Nuclear weapons are on a completely different scale than other WMD. Crossing the nuclear threshold against a non-nuclear country like Iran, for the first time in 60 years, would destroy the Nuclear Nonproliferation Treaty and dramatically increase the risk that other countries will acquire nuclear weapons and the likelihood that any regional conflict could explode into all-out nuclear war, with the potential to destroy our civilization. Not to mention the added incentive it will give to terrorist groups to obtain a nuclear weapon and detonate it on American soil.
The decision to use nuclear weapons against a non-nuclear country will affect America for generations to come and should not be made by the president alone. Everybody should demand from their congressional representatives that they confront this very real possibility in congressional hearings and debates. Congress is derelict in its responsibilities if it doesn’t address this issue before it is too late to do so. I hope Congressman Paul will let us know his views on this issue.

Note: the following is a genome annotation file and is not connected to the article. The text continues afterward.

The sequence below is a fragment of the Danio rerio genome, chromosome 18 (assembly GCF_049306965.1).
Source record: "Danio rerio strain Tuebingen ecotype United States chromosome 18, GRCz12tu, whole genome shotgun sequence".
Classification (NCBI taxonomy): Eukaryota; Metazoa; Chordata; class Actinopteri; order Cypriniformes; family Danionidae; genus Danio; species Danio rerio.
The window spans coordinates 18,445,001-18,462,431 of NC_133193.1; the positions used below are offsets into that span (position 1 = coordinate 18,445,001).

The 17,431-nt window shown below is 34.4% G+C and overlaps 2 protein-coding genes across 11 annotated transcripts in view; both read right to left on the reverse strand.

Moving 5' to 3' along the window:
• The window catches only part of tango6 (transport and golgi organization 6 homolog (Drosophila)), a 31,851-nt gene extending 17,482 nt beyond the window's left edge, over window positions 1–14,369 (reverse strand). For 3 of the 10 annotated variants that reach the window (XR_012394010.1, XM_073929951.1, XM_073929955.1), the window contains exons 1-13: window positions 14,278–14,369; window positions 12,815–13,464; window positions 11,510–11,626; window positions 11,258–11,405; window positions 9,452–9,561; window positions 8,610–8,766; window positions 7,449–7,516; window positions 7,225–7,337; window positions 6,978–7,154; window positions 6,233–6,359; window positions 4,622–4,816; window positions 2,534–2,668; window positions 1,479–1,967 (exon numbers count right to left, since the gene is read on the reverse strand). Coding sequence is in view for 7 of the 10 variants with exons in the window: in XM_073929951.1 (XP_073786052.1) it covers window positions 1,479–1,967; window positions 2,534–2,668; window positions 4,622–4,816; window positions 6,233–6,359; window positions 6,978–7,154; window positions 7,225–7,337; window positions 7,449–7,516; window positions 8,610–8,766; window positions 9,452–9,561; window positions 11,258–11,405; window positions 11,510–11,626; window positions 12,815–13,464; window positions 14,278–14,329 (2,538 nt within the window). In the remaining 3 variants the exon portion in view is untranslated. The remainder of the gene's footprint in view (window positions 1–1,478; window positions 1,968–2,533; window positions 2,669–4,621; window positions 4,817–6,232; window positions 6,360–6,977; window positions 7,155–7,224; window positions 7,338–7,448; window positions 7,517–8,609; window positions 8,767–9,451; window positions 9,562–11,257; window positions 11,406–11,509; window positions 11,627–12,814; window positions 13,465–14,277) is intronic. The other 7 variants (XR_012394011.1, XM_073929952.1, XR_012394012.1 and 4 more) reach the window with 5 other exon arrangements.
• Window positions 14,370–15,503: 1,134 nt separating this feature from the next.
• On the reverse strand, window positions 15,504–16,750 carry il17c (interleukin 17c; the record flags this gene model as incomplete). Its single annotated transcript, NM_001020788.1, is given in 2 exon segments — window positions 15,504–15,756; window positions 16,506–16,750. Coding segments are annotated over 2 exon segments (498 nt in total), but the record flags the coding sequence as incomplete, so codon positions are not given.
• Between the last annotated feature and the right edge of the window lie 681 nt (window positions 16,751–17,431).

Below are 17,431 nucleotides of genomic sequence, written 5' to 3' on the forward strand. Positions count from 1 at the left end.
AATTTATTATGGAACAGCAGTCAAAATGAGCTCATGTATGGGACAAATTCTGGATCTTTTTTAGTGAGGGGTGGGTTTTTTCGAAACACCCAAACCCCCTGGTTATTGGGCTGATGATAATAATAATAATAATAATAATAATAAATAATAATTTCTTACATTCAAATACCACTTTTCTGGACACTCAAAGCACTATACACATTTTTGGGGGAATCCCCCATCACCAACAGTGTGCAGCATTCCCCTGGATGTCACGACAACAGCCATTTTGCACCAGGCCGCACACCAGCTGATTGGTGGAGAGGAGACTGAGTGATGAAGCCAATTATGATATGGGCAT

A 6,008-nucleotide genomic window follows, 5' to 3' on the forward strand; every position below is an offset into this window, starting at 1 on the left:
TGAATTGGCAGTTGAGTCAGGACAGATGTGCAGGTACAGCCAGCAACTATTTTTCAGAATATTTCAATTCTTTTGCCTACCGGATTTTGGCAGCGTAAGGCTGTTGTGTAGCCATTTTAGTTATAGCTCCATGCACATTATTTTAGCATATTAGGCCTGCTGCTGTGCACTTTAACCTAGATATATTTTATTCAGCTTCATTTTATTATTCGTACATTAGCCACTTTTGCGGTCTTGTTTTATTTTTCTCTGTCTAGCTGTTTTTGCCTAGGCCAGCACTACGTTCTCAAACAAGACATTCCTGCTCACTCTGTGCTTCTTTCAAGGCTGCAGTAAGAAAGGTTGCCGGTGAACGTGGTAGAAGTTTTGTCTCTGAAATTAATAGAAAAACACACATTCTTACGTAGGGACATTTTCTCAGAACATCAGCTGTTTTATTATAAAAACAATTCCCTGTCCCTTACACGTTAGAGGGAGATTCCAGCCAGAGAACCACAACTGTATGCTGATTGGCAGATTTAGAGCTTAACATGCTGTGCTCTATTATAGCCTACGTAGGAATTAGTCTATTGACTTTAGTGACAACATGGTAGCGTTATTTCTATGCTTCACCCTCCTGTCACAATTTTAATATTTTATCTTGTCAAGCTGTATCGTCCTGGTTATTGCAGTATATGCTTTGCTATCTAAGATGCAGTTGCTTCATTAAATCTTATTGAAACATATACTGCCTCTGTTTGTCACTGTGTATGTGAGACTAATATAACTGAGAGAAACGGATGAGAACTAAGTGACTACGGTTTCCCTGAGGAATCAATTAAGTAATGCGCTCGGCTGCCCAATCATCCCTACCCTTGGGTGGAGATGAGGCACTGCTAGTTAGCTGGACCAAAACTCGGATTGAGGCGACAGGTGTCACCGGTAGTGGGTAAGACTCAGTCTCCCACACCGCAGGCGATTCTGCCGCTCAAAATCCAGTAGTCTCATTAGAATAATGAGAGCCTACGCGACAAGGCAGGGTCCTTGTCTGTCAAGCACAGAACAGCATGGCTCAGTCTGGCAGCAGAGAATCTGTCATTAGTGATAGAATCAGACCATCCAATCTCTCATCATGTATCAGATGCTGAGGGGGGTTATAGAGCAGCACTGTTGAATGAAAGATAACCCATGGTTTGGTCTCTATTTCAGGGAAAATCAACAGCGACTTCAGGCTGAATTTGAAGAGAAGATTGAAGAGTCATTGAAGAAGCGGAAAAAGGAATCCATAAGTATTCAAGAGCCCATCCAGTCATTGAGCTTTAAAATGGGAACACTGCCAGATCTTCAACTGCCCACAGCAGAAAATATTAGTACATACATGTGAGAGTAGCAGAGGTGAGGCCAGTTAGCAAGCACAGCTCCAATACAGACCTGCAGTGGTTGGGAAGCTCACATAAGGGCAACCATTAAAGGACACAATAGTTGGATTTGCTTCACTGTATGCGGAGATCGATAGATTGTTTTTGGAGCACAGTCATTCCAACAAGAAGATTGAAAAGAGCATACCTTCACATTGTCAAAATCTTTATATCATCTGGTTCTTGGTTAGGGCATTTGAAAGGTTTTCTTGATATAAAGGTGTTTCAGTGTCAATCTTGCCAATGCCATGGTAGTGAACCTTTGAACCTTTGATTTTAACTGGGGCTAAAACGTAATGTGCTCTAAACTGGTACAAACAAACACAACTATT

It may interest you to know that there are plenty of conservatives who oppose the Iraq War and find that Mr. Bush’s religious vocalisms are disingenuous at best. There are also plenty of conservatives who can’t stand Rush Limbaugh, either, because he is betraying our republic and the morality he pretends to uphold.
Like many people, the reason that I will not be seeing V for Vendetta is that I am fed up with the filth and gore in movies. We are tired of being expected to pay money to watch films that insult us and our values and celebrate that which we find repulsive.
It used to be that art was considered the creation of beauty. When filmmakers figure that out, we’ll come back to the movies. In the meantime, I hope everyone will follow the Legion of Decency pledge, which enjoined the swearer to shun films that glorify crime and criminals like V for Vendetta.
~ Miss Ross